Everyone sat in silence for about ten seconds, then everyone
started talking at once. Questions were shouted out without the
normal order and discipline in a school meet – especially when
the Head of Education was there. Frazier Kennedy did his best to
answer them, but even he was not his usual unflappable self.
For a short while Marijam forgot who she was sitting next to.
Even Gabrizan seemed less important than the news they had just
been given. So the poison cloud was gone after all that time, and
it had gone so quickly in just one night of the most fantastic light
display she had ever seen.
‘Are you going to give it a go?’ asked Gabrizan, now sitting
back in his chair again, and pulling her out of her day dream.
A little thrill of excitement ran through her as she looked at
‘I think I’d like to,’ she managed to say. There was a strange
lump in her throat and she thought her voice came out a bit
squeaky. She was really interested in the project, but she was fascinated
by him.
‘Well, I’m going to,’ said Gabrizan. ‘Hey, don’t you think it
would be good for the two of us to work together? Maybe we
could take on a joint research project. It would be a great Part II.’
Wouldn’t it just? thought Marijam. Especially if I was doing it
with you.
‘Will you meet me later?’ asked Gabrizan, as they were about
to leave the seminar room. ‘There is something I think you would
really like to see.’
‘Oh, just one thing,’ called Frazier Kennedy as the students
started to make their way towards the exit. ‘No-one will be allowed
up to the surface for a while yet. We need to carry out
further tests, then get it ready. We’re pretty sure it’s safe out
there, but we must be certain. We think the strange metal entered
Terrestra’s atmosphere randomly, but we have to be sure
that it was not fired or planted there by people from another
planet. Also, it will take some getting used to the outside air.
Anyone caught going out before the all-clear is given will be
dealt with severely. Everybody needs to get used to the idea
anyway. But,’ he paused. There was a twinkle in his eye.
‘Some of the outer plastiglass comes off the windows straight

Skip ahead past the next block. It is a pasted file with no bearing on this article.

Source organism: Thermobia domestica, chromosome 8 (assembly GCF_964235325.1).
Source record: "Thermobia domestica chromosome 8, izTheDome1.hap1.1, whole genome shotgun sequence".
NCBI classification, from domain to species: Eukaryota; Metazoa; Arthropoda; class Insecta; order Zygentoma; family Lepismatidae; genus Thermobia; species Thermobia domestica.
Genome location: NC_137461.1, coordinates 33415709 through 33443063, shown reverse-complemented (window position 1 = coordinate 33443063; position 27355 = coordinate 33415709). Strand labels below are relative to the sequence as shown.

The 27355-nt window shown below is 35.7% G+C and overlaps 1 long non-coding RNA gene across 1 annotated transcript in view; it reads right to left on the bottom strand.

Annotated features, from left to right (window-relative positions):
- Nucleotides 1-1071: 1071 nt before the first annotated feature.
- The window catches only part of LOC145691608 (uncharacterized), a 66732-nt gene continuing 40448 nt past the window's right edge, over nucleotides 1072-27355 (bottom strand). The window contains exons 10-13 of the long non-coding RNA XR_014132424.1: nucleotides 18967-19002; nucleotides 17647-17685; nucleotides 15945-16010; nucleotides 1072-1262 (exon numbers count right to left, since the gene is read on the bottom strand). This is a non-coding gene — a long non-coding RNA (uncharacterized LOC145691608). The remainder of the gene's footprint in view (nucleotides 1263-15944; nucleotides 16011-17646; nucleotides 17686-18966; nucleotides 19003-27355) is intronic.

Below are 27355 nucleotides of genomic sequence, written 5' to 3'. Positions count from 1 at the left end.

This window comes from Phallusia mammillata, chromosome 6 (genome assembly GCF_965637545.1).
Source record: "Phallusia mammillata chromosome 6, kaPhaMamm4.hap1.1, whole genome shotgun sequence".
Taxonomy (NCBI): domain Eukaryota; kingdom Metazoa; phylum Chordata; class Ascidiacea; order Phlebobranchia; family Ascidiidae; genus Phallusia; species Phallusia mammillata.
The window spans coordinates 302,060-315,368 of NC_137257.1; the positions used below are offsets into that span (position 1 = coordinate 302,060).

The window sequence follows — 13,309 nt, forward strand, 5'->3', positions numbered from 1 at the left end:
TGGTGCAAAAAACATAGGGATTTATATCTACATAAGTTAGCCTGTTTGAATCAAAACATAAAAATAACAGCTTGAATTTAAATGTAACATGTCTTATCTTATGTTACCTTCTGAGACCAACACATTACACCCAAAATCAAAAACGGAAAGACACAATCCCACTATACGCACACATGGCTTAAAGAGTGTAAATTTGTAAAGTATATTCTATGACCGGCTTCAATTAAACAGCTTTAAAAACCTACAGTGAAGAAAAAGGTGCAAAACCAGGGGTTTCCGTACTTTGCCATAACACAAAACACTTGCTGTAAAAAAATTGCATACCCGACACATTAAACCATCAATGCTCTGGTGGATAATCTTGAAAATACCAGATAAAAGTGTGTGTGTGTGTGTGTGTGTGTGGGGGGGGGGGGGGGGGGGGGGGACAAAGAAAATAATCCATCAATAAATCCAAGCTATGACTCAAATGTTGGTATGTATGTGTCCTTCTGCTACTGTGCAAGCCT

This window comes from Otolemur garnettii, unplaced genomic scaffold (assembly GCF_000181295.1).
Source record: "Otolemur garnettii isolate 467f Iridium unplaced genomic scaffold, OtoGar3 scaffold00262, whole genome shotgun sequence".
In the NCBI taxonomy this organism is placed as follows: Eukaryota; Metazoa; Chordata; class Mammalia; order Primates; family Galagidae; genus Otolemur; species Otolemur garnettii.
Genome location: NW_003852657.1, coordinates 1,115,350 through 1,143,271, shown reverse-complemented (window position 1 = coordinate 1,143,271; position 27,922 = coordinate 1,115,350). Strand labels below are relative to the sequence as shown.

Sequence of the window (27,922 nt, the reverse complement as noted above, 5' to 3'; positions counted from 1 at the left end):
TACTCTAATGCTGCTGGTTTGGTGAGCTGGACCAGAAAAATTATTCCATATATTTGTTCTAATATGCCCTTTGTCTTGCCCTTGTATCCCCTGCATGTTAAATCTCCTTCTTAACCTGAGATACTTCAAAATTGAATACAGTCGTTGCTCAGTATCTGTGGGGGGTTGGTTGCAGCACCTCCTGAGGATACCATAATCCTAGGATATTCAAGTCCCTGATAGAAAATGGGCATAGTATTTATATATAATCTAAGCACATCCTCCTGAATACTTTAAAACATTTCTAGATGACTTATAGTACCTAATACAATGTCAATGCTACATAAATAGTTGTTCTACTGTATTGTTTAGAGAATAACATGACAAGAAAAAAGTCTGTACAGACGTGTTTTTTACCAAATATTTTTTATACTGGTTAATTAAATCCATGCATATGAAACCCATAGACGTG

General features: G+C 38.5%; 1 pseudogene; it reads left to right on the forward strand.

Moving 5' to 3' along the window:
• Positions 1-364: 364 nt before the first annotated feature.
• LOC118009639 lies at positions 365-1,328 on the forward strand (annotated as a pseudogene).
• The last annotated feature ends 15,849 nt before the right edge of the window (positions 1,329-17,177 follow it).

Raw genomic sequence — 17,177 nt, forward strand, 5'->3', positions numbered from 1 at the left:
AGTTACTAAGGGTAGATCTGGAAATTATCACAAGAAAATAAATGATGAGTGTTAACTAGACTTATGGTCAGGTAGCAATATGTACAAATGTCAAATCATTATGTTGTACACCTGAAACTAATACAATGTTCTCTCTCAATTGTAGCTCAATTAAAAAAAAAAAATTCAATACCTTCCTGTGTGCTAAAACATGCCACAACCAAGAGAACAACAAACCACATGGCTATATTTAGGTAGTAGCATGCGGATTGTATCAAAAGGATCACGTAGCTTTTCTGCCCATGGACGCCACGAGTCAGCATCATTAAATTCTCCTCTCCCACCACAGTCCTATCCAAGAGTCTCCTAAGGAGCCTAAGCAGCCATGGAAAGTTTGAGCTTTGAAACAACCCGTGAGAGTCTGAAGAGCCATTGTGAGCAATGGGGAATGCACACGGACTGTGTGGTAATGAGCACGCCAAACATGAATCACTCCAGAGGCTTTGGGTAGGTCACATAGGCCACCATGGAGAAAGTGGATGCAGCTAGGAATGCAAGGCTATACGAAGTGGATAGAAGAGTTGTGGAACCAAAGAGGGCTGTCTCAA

‘Intersection Q5A. Seven fifteen,’ Gabrizan whispered.
Marijam turned to see Gabrizan walking away from her. He
waved and grinned.
* * *
‘Well all I can say is,’ said Louish Kennedy, looking at her
daughter in the silver silk, ‘he must be a pretty important guy.
I’ve never seen you look so well-groomed. It’s good to see you
get away from that dataserve a bit as well.’
‘It’s the new chap, isn’t it?’ said Frazier, grinning
hugely. ‘That’s okay by me. He’s quite a man. Got his application
in for Project Northern Lights already. And it’s looking
Already? thought Marijam. How on Terrestra had he managed
that? She would have to get cracking. But not tonight. She briefly
thought of the chaos she’d left in her bedroom. All of her tunics
were strewn across the bed. It had taken forever to decide what to
wear, and even now she wasn’t sure. But it was time to go. The
silver silk would have to do.
* * *
Marijam had never been to Q5A or even to this side of town before.
It was right where this cave network ended. A transporter
system could take you to the next network, but it would usually
take a long time for one to arrive.
There was something dull and tarnished about the caves here.
They looked as if they had not been cared for in a long time.
Marijam was so nervous that when her arm brushed one of the
sides, she sprang away, startled.
‘Leave me alone!’ she shouted. It had only been the bare rock,
though. She put her hand on its surface. It was cold and clammy.
Obviously, it had not been dehumidified and damp-proofed like
the other cave networks she knew.
‘You look gorgeous,’ said a voice. Marijam jumped again.
She hadn’t seen him there, standing in the shadows.
‘Thank you,’ she managed to remember to say.
‘Come on,’ he said. ‘You’ll find this unbelievable.’
‘Where are we going?’ she asked.
‘Don’t be frightened,’ he said. Could he see how much she
was shaking? ‘Nothing’s going to hurt you.’
She followed him along the cave path. It was really rough just
here. There were loose rocks, which you couldn’t actually see, all
along the pathway. Marijam tripped several times. Once, she fell
to the floor, grazing her hand.
‘Are you all right?’ asked Gabrizan, moving towards her. He
sounded concerned.
‘I’m fine,’ she said, quickly getting back up before he could
help her. She wasn’t really. Her hand was throbbing. But she felt
too embarrassed to admit that she was hurt. He might think she
was clumsy.
What a silly time to wear a silk tunic, she thought.
It was really hard to walk. And it was so dark here. She supposed
it was because they were so close to the edge of the cave
network. Every so often, Gabrizan turned to see whether she was
still coming.
‘Nearly there,’ he said, as they came to a real bit of cave
where it was even more difficult to keep going.
‘Here,’ he said a few minutes later as they arrived in front of a
steel door.
Gabrizan took a strange looking object out of his pocket and
started to work at the door’s lock with it.
‘What’s that?’ asked Marijam.
‘Have you not seen one before?’ Gabrizan was not looking at